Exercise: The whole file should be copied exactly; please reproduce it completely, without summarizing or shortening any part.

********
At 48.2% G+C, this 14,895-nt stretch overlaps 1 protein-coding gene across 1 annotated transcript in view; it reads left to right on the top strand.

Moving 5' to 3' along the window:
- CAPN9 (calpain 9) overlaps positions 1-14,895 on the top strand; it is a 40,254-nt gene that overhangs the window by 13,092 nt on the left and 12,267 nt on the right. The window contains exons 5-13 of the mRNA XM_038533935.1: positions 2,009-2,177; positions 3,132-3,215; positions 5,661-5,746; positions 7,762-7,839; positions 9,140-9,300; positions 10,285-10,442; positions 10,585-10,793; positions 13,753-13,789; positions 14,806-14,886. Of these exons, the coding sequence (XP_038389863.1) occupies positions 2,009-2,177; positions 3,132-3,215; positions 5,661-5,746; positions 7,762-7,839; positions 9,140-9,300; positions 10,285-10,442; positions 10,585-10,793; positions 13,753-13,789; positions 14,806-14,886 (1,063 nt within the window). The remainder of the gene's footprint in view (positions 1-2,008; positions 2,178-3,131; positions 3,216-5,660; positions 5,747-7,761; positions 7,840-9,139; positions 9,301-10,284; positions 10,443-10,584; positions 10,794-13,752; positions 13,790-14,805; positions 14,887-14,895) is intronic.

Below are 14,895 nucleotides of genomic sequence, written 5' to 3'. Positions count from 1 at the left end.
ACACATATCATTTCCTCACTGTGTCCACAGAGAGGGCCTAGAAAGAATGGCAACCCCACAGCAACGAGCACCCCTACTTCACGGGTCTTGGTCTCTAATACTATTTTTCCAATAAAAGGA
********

At 48.2% G+C, this 14,895-nt stretch overlaps 1 protein-coding gene across 1 annotated transcript in view; it reads left to right on the top strand.

Moving 5' to 3' along the window:
- CAPN9 (calpain 9) overlaps positions 1-14,895 on the top strand; it is a 40,254-nt gene that overhangs the window by 13,092 nt on the left and 12,267 nt on the right. The window contains exons 5-13 of the mRNA XM_038533935.1: positions 2,009-2,177; positions 3,132-3,215; positions 5,661-5,746; positions 7,762-7,839; positions 9,140-9,300; positions 10,285-10,442; positions 10,585-10,793; positions 13,753-13,789; positions 14,806-14,886. Of these exons, the coding sequence (XP_038389863.1) occupies positions 2,009-2,177; positions 3,132-3,215; positions 5,661-5,746; positions 7,762-7,839; positions 9,140-9,300; positions 10,285-10,442; positions 10,585-10,793; positions 13,753-13,789; positions 14,806-14,886 (1,063 nt within the window). The remainder of the gene's footprint in view (positions 1-2,008; positions 2,178-3,131; positions 3,216-5,660; positions 5,747-7,761; positions 7,840-9,139; positions 9,301-10,284; positions 10,443-10,584; positions 10,794-13,752; positions 13,790-14,805; positions 14,887-14,895) is intronic.

Below are 14,895 nucleotides of genomic sequence, written 5' to 3'. Positions count from 1 at the left end.
ACACATATCATTTCCTCACTGTGTCCACAGAGAGGGCCTAGAAAGAATGGCAACCCCACAGCAACGAGCACCCCTACTTCACGGGTCTTGGTCTCTAATACTATTTTTCCAATAAAAGGA